We discuss several recent advances in the development of methodologies and techniques used to structurally and morphologically engineer chalcogenide (ChG) materials. We introduce two ChG patterning techniques both offering spatial resolution beyond the classical single-photon diffraction limit: multiphoton lithography and thermal scanning probe lithography (TSPL). The former was applied to produce nanoscale modifications in thermally deposited As2S3, and we realized gradient refractive index (GRIN) effective medium lens fabrication in multilayer As2S3-As2Se3 films with features as small as 120 nm using this approach. The GRIN lens was shown to be optically functional. ChG Ge-Sb-Se-Te (GSST) material was also explored for its potential as a phase-change material (PCM). We demonstrated nanoscale feature patterning using TSPL in PCMs with critical dimensions below 100 nm. In addition, new patterning methods, we also report solution processing of GSST PCMs as an alternative route for ChG film deposition. These new material processing and structuring techniques will offer new pathways for creating functional planar optical and photonic devices.
On-chip optical isolators constitute an essential building block for photonic integrated circuits. Monolithic magnetooptical isolators on silicon, while featuring unique benefits such as scalable integration and processing, fully passive operation, large dynamic range, and simple device architecture, had been limited by their far inferior performances compared to their bulk counterparts. Here we discuss our recent work combining garnet material development and isolator device design innovation, which leads to a monolithic optical isolator with an unprecedented low insertion loss of 3 dB and an isolation ratio up to 40 dB. To further overcome the bandwidth and polarization limitations, we demonstrated broadband optical isolators capable of operating for both TM and TE modes. These results open up exciting opportunities for scalable integration of nonreciprocal optical devices with chip-scale photonic circuits.
The dramatic optical property change of optical phase change materials (O-PCMs) between their amorphous and crystalline states potentially allows the realization of reconfigurable photonic devices with enhanced optical functionalities and low power consumption, such as reconfigurable optical components, optical switches and routers, and photonic memories. Conventional O-PCMs exhibit considerable optical losses, limiting their optical performance as well as application space. In this talk, we present the development of a new group of O-PCMs and their implementations in novel meta-optic devices. Ge-Sb-Se-Te (GSST), obtained by partially substituting Te with Se in traditional GST alloys, feature unprecedented broadband optical transparency covering the telecommunication bands to the LWIR. A drastic refractive index change between the amorphous and crystalline states of GSST is realized and the transition is non-volatile and reversible.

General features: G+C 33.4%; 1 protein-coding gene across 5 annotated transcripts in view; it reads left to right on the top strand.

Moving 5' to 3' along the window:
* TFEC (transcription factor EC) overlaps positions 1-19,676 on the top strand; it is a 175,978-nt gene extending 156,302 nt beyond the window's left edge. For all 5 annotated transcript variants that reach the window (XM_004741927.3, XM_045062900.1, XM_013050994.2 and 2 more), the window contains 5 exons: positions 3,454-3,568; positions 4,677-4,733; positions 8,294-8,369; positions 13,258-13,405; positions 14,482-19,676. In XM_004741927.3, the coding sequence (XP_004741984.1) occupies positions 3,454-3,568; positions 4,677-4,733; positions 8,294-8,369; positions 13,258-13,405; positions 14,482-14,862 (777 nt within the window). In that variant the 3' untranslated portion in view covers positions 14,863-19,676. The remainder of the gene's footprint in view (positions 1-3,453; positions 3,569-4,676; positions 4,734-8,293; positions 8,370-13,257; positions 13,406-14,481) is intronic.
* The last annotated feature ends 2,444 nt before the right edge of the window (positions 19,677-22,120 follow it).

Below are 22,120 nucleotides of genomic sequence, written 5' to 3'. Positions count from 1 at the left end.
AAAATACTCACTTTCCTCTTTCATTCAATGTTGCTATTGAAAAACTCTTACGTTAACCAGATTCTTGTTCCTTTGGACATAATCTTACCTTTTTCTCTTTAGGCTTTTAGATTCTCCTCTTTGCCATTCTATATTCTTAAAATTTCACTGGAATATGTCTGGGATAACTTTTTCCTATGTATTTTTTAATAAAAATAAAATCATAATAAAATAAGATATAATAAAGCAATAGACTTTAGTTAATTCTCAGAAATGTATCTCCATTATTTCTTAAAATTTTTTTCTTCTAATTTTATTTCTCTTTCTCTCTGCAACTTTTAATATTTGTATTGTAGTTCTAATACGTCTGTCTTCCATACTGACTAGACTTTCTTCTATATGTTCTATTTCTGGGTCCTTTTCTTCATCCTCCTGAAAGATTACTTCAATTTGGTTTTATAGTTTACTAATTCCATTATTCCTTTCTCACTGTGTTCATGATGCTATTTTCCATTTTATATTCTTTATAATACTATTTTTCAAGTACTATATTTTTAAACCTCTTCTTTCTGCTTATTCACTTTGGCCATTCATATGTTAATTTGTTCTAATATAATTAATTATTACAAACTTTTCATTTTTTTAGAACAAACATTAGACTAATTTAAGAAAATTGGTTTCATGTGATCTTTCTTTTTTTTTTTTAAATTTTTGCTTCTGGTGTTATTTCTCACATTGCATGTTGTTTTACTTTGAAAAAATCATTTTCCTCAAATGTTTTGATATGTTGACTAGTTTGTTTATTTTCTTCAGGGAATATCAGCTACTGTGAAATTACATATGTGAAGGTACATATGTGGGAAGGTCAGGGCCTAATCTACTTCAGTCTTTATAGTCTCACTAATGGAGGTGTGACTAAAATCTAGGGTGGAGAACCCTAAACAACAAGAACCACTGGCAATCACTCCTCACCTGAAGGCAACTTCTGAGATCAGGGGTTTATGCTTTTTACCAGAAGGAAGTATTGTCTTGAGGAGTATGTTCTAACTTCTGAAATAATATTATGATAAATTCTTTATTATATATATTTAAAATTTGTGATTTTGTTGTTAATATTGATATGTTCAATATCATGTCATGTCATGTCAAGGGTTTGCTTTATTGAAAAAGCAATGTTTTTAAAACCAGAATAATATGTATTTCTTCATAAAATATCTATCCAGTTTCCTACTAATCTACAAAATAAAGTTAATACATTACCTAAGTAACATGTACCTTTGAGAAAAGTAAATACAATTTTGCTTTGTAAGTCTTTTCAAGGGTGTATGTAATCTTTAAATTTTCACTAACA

Optical metasurfaces consist of optically-thin, subwavelength meta-atom arrays which allow arbitrary manipulation of the wavefront of light. Capitalizing on the dramatically-enhanced optical performance of GSST, transparent and ultra-thin reconfigurable meta-optics in mid-infrared are demonstrated. In one example, GSST-based all-dielectric nano-antennae are used as the fundamental building blocks for meta-optic components. Tunable and switchable metasurface devices are developed, taking advantage of the materials phase changing properties.
The dramatic optical property change of optical phase change materials (O-PCMs) between their amorphous and crystalline states potentially allows the realization of reconfigurable photonics devices with low power consumption, such as optical switches and routers, reconfigurable meta-optics, displays, and photonic memories. However, conventional O-PCMs, such as VO2 and Ge2Sb2Te5, are inherently plagued by their excessive optical losses even in dielectric states, limiting their optical performance and hence application space. In this talk, we present the development of a new group of O-PCMs and their implementations in novel photonic devices. Ge-Sb-Se-Te (GSST), obtained by partially substituting Te with Se in traditional GST alloys, feature unprecedented broadband optical transparency covering the telecommunication bands to LWIR. Capitalizing on the dramatically-enhanced optical performance, novel non-volatile, reconfigurable on-chip photonics devices and architectures are demonstrated. GSST-integrated Si photonics based on the material innovation and novel “non-perturbative” designs exhibit significantly improved switching performance over state-of-the-art GST-based approaches. The technology is further scalable to realize non-blocking matrix switches with arbitrary network complexity, paving the path towards high performance reconfigurable photonics chips.
Novel optical materials capable of advanced functionality in the infrared will enable optical designs that can offer lightweight or small footprint solutions in both planar and bulk optical systems. UCF’s Glass Processing and Characterization Laboratory (GPCL) with our collaborators have been evaluating compositional design and processing protocols for both bulk and film strategies employing multi-component chalcogenide glasses (ChGs). These materials can be processed with broad compositional flexibility that allows tailoring of their transmission window, physical and optical properties, which allows them to be engineered for compatibility with other homogeneous amorphous or crystalline optical components. This paper reviews progress in forming ChG-based GRIN materials from diverse processing methodologies, including solution-derived ChG layers, poled ChGs with gradient compositional and surface reactivity behavior, nanocomposite bulk ChGs and glass ceramics, and meta-lens structures realized through multiphoton lithography (MPL).